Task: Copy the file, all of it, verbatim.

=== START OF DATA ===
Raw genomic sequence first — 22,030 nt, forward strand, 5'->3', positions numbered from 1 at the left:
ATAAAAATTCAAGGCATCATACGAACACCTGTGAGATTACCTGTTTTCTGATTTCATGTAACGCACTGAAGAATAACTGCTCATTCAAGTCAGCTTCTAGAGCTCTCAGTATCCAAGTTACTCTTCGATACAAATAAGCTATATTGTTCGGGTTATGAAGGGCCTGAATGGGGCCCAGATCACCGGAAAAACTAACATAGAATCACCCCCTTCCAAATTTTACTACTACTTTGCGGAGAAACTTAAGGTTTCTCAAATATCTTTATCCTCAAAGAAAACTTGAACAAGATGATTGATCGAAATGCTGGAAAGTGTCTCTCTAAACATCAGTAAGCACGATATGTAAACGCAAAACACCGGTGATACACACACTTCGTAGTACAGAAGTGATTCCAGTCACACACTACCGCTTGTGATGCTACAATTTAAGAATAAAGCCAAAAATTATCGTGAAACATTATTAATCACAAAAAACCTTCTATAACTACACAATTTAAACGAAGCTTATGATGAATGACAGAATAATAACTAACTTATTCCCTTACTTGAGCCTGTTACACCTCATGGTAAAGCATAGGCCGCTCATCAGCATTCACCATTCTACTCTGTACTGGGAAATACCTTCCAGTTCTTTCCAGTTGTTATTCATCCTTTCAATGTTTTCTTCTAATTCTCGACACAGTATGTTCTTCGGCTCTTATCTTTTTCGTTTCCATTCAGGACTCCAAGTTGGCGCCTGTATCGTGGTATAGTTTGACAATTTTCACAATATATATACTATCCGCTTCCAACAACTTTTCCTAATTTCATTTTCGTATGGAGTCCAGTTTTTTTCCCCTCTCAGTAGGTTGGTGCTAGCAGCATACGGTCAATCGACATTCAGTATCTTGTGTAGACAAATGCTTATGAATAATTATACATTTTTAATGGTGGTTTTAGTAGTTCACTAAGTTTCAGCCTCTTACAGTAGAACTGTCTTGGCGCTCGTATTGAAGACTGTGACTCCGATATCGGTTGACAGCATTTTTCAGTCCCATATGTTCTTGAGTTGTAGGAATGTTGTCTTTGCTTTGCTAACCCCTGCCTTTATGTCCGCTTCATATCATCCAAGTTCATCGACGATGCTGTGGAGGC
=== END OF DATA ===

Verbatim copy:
Raw genomic sequence first — 22,030 nt, forward strand, 5'->3', positions numbered from 1 at the left:
ATAAAAATTCAAGGCATCATACGAACACCTGTGAGATTACCTGTTTTCTGATTTCATGTAACGCACTGAAGAATAACTGCTCATTCAAGTCAGCTTCTAGAGCTCTCAGTATCCAAGTTACTCTTCGATACAAATAAGCTATATTGTTCGGGTTATGAAGGGCCTGAATGGGGCCCAGATCACCGGAAAAACTAACATAGAATCACCCCCTTCCAAATTTTACTACTACTTTGCGGAGAAACTTAAGGTTTCTCAAATATCTTTATCCTCAAAGAAAACTTGAACAAGATGATTGATCGAAATGCTGGAAAGTGTCTCTCTAAACATCAGTAAGCACGATATGTAAACGCAAAACACCGGTGATACACACACTTCGTAGTACAGAAGTGATTCCAGTCACACACTACCGCTTGTGATGCTACAATTTAAGAATAAAGCCAAAAATTATCGTGAAACATTATTAATCACAAAAAACCTTCTATAACTACACAATTTAAACGAAGCTTATGATGAATGACAGAATAATAACTAACTTATTCCCTTACTTGAGCCTGTTACACCTCATGGTAAAGCATAGGCCGCTCATCAGCATTCACCATTCTACTCTGTACTGGGAAATACCTTCCAGTTCTTTCCAGTTGTTATTCATCCTTTCAATGTTTTCTTCTAATTCTCGACACAGTATGTTCTTCGGCTCTTATCTTTTTCGTTTCCATTCAGGACTCCAAGTTGGCGCCTGTATCGTGGTATAGTTTGACAATTTTCACAATATATATACTATCCGCTTCCAACAACTTTTCCTAATTTCATTTTCGTATGGAGTCCAGTTTTTTTCCCCTCTCAGTAGGTTGGTGCTAGCAGCATACGGTCAATCGACATTCAGTATCTTGTGTAGACAAATGCTTATGAATAATTATACATTTTTAATGGTGGTTTTAGTAGTTCACTAAGTTTCAGCCTCTTACAGTAGAACTGTCTTGGCGCTCGTATTGAAGACTGTGACTCCGATATCGGTTGACAGCATTTTTCAGTCCCATATGTTCTTGAGTTGTAGGAATGTTGTCTTTGCTTTGCTAACCCCTGCCTTTATGTCCGCTTCATATCATCCAAGTTCATCGACGATGCTGTGGAGGC